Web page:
Residential building permit data indicates a surge in demand for new homes in North Carolina, but builders say there are problems in staying on track.
“Timeframes are probably the longest they’ve ever been. At the same time. We need houses built faster than we ever have,” Raleigh broadcaster ABC-11 quoted David Price, the owner of David Price Construction, as saying.
Price, president of the Home Builders Association of Raleigh-Wake County, says supply chain issues and staffing shortages across the entire process are continual challenges.
“Part of the issue we’re faced with right now is everybody’s busy, right?” Price said report broadcast on June 3. “A lot of people are understaffed and that goes all the way from permit departments and just about every municipality to engineers to architects to surveyors.”
As an example, Wake County’s planning department is requesting four additional staff members this year to assist with service delivery. Other municipalities such as Fayetteville are experiencing similar issues in finding and retaining staff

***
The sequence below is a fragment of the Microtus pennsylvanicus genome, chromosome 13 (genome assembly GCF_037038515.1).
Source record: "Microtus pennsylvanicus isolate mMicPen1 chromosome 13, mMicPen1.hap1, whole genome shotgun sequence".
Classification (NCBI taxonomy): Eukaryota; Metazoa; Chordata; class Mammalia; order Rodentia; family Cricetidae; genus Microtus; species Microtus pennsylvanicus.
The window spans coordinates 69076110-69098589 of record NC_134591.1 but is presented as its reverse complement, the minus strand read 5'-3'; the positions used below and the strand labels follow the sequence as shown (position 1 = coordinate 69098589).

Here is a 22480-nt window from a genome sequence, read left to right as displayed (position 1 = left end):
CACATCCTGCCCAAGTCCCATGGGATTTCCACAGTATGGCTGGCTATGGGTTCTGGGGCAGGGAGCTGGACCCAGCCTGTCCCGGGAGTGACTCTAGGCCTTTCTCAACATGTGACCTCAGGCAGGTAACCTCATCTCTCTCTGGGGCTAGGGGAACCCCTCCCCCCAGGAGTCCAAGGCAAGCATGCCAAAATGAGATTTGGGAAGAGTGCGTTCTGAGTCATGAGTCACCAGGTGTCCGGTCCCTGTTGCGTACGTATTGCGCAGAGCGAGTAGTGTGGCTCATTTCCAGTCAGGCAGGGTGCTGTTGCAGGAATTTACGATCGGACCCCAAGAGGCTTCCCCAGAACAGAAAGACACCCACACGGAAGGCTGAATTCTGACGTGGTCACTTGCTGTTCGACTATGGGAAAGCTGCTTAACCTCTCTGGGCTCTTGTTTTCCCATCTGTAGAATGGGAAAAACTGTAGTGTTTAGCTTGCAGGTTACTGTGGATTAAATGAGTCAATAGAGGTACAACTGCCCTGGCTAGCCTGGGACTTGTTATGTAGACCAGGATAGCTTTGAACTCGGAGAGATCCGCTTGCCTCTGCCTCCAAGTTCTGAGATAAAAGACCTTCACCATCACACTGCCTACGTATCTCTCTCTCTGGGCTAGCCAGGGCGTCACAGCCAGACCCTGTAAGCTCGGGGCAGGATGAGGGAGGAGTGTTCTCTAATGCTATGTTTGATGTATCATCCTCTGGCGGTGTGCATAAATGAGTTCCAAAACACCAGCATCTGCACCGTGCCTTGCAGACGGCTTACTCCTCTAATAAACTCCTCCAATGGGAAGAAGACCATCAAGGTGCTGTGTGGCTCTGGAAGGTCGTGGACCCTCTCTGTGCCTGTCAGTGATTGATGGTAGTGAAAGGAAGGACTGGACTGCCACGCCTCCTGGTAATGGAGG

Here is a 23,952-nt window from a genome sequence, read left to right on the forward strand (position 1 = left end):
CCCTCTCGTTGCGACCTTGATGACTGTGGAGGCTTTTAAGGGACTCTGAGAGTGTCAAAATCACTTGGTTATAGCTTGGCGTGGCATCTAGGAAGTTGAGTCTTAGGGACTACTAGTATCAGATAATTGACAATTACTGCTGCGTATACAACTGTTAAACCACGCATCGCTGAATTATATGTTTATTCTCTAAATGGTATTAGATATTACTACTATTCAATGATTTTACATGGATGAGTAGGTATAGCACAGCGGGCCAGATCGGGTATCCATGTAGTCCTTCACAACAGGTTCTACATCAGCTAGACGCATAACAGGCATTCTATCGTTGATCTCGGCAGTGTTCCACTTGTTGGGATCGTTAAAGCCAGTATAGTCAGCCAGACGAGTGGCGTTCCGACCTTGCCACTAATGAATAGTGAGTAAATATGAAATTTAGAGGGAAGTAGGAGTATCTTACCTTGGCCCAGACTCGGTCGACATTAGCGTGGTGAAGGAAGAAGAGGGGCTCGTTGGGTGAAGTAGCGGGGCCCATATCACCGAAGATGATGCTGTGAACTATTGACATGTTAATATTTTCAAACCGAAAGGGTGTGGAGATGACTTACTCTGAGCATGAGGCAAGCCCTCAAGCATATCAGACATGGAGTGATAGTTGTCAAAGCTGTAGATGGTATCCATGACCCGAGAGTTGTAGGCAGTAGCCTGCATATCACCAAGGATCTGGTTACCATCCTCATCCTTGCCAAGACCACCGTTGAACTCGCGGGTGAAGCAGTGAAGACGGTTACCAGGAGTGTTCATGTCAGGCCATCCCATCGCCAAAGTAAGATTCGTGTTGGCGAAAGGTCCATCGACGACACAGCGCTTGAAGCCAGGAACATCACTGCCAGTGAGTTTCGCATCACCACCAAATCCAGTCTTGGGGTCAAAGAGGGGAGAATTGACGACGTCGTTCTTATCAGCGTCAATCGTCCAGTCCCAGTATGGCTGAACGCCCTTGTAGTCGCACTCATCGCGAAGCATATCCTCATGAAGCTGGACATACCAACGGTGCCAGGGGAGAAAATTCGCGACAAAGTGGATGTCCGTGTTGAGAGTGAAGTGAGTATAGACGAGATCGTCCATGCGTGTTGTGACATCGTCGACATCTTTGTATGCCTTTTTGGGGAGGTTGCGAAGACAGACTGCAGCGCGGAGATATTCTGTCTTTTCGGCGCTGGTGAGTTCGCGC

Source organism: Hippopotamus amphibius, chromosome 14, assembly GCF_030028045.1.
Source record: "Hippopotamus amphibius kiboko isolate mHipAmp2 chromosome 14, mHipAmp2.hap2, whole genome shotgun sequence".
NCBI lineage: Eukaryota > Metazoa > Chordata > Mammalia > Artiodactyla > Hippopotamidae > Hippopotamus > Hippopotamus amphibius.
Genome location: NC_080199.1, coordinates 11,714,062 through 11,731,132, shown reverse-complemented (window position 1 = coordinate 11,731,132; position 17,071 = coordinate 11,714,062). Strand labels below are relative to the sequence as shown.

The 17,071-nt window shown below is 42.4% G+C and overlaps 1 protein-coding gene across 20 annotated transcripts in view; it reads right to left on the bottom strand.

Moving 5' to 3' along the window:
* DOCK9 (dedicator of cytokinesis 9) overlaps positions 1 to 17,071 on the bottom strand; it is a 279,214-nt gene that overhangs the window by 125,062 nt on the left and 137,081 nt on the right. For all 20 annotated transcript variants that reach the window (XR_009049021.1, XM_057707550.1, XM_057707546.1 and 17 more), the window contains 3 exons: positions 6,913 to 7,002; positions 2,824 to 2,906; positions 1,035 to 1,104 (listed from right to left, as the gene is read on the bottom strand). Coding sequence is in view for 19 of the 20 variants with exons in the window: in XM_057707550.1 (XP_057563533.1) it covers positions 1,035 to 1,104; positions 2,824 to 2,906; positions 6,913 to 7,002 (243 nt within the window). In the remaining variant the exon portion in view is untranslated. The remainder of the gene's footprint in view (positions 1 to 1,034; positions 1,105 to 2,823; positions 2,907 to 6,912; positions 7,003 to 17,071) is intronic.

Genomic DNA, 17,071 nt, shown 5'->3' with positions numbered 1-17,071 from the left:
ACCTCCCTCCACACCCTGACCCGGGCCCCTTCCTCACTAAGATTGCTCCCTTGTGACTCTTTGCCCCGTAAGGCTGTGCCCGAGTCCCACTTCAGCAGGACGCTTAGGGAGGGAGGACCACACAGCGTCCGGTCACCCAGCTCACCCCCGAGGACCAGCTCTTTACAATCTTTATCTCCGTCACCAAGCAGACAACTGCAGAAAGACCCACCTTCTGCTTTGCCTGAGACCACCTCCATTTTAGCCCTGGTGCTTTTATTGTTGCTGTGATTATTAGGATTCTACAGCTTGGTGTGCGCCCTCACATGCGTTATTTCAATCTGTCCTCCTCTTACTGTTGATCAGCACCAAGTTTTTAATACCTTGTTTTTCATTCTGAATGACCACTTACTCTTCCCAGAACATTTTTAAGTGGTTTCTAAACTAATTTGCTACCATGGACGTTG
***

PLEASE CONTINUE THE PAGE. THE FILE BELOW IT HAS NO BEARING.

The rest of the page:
“It’s difficult to find somebody to replace them because then when they come in, you got to do the training. They’ve got to get certified through the state. So, it’s a process here, and if the labor force isn’t there for us to pick from, it becomes quite challenging,” said Fayetteville’s chief building official Jason Everage.
Fayetteville has already processed 5.4% more residential and commercial permits this year than in 2021.
“It’s building like crazy,” he said. “And we’re trying to keep up, but as far as from fiscal year 21′ to this year 22′. I mean, we’re up 15, 20%.”
Single-family home permits are up 22% with 368 permits submitted over the last 11 months in Fayetteville. Permits for multifamily units have also increased by nearly 500 more units, according on data provided by Fayetteville.
Price said incentivizing hiring for permitting officials may help ease part of the problem, but shortages persist across every step.
“We do need to figure out a way to get homes built quicker,” he said. “We are faced with a crunch and housing. If we’re going to continue to open up jobs to companies moving here and things like that, we’re going to need to be able to supply to workers with housing.”